The first blast, at a five-storey block, came at around 9.30am local time. An hour later another device exploded in a dustbin outside the building, lightly wounding an agent of the federal Bureau of Alcohol, Tobacco and Firearms (BATF), who had been sent to investigate the first explosion. It was "a miracle" no one was badly injured or killed, one eye-witness said.
No group immediately claimed responsibility and no threats had been received by the clinic, the Northside Family Planning Services, although it was reportedly the target of a similar bombing in 1984.
As the Atlanta Mayor, Bill Campbell, immediately ordered extra police protection for all such clinics, workers were evacuated from the nearby Piedmont Clinic after a telephoned bomb warning. "The second explosion was clearly designed to maim and hurt those who were coming to assist," Mr Campbell said. "So we're dealing with a warped mind here." President Clinton condemned the explosions as a "vile and malevolent act."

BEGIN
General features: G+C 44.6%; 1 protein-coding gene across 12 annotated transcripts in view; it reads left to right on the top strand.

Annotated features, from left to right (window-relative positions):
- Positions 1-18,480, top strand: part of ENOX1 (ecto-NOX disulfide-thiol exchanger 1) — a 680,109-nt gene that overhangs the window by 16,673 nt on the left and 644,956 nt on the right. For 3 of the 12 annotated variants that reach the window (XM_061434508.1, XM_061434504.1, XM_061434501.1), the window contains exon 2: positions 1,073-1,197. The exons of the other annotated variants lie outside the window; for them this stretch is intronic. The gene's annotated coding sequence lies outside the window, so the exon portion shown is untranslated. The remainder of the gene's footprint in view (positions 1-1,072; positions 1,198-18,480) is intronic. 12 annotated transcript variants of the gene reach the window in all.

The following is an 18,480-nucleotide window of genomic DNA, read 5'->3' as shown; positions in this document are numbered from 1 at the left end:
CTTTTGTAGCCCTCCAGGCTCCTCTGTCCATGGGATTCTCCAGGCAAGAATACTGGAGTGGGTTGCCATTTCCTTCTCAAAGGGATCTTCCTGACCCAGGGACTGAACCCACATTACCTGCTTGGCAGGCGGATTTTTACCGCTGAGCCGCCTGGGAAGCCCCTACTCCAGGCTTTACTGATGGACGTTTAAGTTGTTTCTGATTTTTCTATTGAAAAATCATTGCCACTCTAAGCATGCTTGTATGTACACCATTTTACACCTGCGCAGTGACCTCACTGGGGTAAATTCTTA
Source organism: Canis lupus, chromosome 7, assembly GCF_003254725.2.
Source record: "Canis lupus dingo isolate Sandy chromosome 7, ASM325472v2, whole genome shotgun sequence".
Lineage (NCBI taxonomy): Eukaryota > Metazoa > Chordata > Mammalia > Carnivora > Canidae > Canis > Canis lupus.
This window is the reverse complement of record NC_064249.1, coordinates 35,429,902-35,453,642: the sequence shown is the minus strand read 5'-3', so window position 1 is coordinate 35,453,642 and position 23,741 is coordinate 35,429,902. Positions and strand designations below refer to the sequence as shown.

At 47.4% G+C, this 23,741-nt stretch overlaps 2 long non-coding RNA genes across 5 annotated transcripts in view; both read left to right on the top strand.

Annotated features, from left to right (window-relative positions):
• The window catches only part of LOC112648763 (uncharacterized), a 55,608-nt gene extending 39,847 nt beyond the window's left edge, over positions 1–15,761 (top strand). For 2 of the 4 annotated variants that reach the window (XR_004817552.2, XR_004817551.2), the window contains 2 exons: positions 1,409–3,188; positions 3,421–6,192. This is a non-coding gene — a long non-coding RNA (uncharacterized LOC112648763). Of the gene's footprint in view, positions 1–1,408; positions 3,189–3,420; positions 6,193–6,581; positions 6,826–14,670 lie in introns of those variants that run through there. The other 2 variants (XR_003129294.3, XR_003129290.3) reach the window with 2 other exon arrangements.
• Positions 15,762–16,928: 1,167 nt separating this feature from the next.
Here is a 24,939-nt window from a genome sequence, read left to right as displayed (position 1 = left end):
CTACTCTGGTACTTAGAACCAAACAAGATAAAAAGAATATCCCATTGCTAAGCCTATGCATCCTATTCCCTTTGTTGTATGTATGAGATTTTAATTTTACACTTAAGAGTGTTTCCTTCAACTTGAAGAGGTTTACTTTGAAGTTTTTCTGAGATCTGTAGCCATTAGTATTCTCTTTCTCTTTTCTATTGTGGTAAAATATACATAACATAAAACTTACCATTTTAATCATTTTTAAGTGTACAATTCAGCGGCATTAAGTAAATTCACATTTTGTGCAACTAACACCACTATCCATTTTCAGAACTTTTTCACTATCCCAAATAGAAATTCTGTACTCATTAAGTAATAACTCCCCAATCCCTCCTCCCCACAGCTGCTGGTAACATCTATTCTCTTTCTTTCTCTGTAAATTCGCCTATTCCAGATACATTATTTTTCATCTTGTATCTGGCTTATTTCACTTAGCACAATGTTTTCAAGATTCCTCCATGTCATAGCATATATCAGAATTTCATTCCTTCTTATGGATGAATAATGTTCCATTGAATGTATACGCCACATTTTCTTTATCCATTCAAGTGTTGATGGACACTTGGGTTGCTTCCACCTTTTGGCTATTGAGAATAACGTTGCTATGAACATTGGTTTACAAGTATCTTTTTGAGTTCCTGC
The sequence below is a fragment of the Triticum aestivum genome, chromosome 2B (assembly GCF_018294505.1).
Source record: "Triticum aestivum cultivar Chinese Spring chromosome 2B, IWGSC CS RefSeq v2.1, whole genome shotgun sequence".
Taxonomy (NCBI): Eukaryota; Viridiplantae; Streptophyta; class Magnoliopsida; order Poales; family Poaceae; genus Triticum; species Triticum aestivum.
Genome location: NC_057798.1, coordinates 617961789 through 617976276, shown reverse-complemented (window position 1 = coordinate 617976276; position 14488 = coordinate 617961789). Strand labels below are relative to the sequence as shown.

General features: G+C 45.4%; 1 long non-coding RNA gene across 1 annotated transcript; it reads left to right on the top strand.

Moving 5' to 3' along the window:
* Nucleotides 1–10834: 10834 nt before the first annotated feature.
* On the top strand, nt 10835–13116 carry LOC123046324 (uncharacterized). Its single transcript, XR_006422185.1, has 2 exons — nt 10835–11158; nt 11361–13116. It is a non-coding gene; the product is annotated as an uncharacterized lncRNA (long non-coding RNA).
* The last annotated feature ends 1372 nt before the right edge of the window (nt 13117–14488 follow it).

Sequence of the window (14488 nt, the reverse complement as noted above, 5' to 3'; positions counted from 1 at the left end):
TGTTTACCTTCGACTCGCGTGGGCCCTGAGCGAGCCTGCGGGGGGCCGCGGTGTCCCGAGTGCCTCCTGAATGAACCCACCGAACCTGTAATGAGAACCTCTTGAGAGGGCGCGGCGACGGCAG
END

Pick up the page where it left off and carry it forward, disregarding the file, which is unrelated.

The Atlanta incident is the latest in 15 years of anti-abortion violence in the US, during which dozens of abortion clinics have been blockaded, bombed, or set on fire in 28 states. Five medical workers have been murdered in three separate attacks.
In July 1994, the former church minister Paul Hill shot dead a doctor and his assistant at a Pensacola clinic and is at present on death row in Florida. Five months later, John Salvi, a part-time hairdresser, shot and killed two clinic receptionists in Massachusetts. He later committed suicide in prison.
Thereafter, the violence seemed to subside. But the issue of abortion continues to make political waves, most recently with the controversy over President Bill Clinton's veto of a bill that would have outlawed late-term or "partial birth" abortions, even though the procedure is normally used only in extreme medical emergencies.
The attack comes less than a week before a scheduled big anti-abortion rally in Washington, to mark the 24th anniversary of the Supreme Court's 1973 Roe vs Wade ruling, enshrining a woman's right to have an termination. That right has been upheld in subsequent High Court judgments, despite every effort of the anti-abortion lobby to overturn it.